Karen McLaughlin, a physical education teacher at Methuen High School who also coaches the school’s field hockey and girls’ basketball teams, instills in her players that performance in the classroom is their most important goal. Here she oversees her field hockey team’s warmup session during a recent practice., VALLEY DISPATCH/BENJAMIN J. MCELROY

BY GAYLE SIMONE, Valley Dispatch Staff

Coach. Teacher. Mother. Wife.

Those are the different hats worn by Karen McLaughlin every day.

A mother of three, McLaughlin has been a physical education teacher for 27 years, the past 10 at Methuen High School.

“I really like teaching phys ed,” McLaughlin said. “We get a mix of everything — students who want to participate, ones that don’t and of course, the athletes.

Every five days the kids get to pick a new activity, whether it’s volleyball, hockey or basketball. We give them choices of what they can do in class. To me it keeps the interest level in the class.”

But she loves to coach. She is the coach of two varsity teams at Methuen, field hockey and girls’ basketball.

“I started coaching in 1979 and I think I’m in my 19th or 20th year coaching now,” said McLaughlin. “It’s funny though. I honestly don’t know my coaching record. I find out every year when I read the preview of the teams in the paper.”

This shows that winning is not everything to McLaughlin, and she brings that philosphy to her teams.

“Win or lose, we always stress to go out there and give it 100 percent,” McLaughlin explained. “Sometimes you might win a game and you might not feel good about it because the effort wasn’t there and they didn’t play to their potential. Win or lose we want them to walk off the court or playing field knowing they did their best. And they can only do that if they gave the full 100 percent.”

McLaughlin also has the double duty of being the coach and a mom on the field, Her two daughters, Colleen, now at Stonehill College, and Elizabeth, a Methuen High senior, have played for her through their high school careers. Her daughters have always had to try harder to prove to their teammates that they were not being favored.

“It’s hard. You always have one or two girls that think, ‘she’s just here because her mother is the coach,’” McLaughlin said. “And then they see them play and see that like them, they are a part of the team and do not receive special treatment.”

Between sleepovers and being friends with her daughters, McLaughlin has become a surrogate mother to some of the athletes she has coached over the years.

“I have a lot of respect for the girls I coach,” McLaughlin said. “I wouldn’t trade any of them. They are all great, great kids. None of them are going to go on and be professional athletes, but they have the fact they are terrific students and terrific kids to fall back on.”

McLaughlin feels that good academics and representing Methuen High School is a priority.

“When we returned in September, I sent a note to all the teachers with a list of all my returning basketball players on it. I told them if they have any type of problem with any of the girls to let me know. I also did the same for field hockey.”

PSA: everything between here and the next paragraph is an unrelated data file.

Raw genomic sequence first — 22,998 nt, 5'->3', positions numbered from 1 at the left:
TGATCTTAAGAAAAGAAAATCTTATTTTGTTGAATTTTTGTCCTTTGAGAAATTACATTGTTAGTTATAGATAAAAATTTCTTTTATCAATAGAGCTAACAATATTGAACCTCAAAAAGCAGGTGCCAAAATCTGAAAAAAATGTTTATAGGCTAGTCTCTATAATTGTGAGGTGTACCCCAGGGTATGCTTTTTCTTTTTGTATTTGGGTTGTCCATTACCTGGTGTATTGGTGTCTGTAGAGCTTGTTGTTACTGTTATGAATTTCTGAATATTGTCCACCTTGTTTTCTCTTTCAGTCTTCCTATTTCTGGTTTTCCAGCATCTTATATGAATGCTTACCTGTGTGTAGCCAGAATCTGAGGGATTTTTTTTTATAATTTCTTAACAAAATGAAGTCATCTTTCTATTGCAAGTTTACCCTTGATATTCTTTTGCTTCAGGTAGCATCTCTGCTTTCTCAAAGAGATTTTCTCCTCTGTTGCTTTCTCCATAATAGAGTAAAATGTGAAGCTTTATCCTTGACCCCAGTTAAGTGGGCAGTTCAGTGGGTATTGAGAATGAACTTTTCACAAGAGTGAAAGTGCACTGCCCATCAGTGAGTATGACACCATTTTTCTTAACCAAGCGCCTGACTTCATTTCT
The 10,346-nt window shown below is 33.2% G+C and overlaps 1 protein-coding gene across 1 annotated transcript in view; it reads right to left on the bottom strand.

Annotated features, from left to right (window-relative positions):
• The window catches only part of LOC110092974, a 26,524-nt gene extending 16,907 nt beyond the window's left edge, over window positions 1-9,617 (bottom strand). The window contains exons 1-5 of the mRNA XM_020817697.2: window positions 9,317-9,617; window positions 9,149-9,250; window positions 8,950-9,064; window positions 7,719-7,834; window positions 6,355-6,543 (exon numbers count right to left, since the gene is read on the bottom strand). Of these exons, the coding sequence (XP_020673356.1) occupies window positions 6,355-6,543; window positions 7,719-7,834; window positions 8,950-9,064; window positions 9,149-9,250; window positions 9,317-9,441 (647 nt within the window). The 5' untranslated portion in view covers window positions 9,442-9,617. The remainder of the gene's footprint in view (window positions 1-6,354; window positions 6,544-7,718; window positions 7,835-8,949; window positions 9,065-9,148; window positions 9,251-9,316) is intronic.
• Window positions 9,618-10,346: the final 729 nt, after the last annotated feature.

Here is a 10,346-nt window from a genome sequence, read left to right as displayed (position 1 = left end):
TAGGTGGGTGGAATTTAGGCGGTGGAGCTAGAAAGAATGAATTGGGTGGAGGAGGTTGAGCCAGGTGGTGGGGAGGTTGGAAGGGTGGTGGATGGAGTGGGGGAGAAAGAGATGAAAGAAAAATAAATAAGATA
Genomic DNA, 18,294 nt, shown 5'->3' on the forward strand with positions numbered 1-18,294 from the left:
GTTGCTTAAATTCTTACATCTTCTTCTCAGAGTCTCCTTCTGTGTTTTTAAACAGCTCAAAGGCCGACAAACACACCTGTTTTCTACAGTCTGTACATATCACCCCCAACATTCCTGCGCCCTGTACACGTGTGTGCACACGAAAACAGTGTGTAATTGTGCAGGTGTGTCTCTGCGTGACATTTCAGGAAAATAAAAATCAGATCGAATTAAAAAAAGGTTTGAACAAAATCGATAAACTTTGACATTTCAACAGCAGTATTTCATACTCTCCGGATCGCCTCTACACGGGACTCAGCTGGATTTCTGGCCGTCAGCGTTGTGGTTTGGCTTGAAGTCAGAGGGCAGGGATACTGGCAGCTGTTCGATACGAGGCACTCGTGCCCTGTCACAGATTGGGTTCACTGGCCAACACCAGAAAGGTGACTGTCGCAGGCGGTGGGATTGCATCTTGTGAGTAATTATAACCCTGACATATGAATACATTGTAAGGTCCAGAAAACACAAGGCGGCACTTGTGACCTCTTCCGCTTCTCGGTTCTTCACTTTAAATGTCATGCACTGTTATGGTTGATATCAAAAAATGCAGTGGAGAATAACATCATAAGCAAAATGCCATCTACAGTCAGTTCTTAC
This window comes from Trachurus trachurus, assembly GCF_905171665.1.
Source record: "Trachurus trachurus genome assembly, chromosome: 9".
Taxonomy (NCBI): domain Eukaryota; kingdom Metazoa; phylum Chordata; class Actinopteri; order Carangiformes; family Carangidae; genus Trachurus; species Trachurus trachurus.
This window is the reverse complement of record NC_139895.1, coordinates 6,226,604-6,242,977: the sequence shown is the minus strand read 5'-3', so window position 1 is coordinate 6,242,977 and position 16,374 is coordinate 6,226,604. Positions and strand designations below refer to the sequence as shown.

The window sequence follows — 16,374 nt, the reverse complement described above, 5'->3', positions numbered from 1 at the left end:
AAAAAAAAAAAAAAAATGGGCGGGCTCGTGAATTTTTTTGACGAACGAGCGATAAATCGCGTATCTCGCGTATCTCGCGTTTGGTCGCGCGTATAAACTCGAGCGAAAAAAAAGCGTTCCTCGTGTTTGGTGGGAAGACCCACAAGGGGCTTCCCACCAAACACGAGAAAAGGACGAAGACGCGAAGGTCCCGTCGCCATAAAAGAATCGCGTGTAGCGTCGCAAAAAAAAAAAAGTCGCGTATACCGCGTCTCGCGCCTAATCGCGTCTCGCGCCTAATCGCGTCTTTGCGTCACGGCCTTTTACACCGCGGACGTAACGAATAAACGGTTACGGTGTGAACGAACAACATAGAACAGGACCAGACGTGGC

McLaughlin is somewhat envious of the girls she coaches because they have so many choices when it comes to sports.

“It’s hard for the kids to imagine, but when I was in school I went to a private Catholic school,” McLaughlin explained. “We basically had field hockey and basketball. We didn’t have the youth programs the kids have today, so the girls to me are very lucky.”

But as much as she loves coaching, don’t expect to see her on the sidelines for another 10 to 15 years.

“Ten years from now, I want to be in Florida or something,” McLaughlin said. “I don’t see myself coaching in 10 years. Absolutely not.”

Before she retires though, McLaughlin and her husband, Francis, who works in the Lawrence School District, want to make sure their three children have a great education and are self-sufficient.

“My son, Michael, is a senior (history major) at Holy Cross, my middle daughter Colleen is playing field hockey at Stonehill College and my youngest, Elizabeth, is a senior here at Methuen,” McLaughlin said. “We want to make sure they can take care of themselves before we retire.”

Although with all three children out of the house this coming fall, McLaughlin said it will be a lot easier for her physically but not necessarily emotionally.

“I’ll have less picking up to do, less laundry, less lunches to make,” McLaughlin said. “But I will miss them. Thank God for cell phones and computers; that’s how I talk to my son everyday. I see my oldest daughter at least two to three times a week because I go to her field hockey games. I have not missed one of her games yet. I’ve been to Pennsylvania twice this year and Vermont once. Wherever she is, I’m there.”

Unfortunately, McLaughlin missed her first game on Oct. 20 because both she and her college daughter had games scheduled at the same time.

“At the beginning of the school year, the first thing we do is plug all the games and activities into the calendar so we make sure one of us will always be there to support our children.”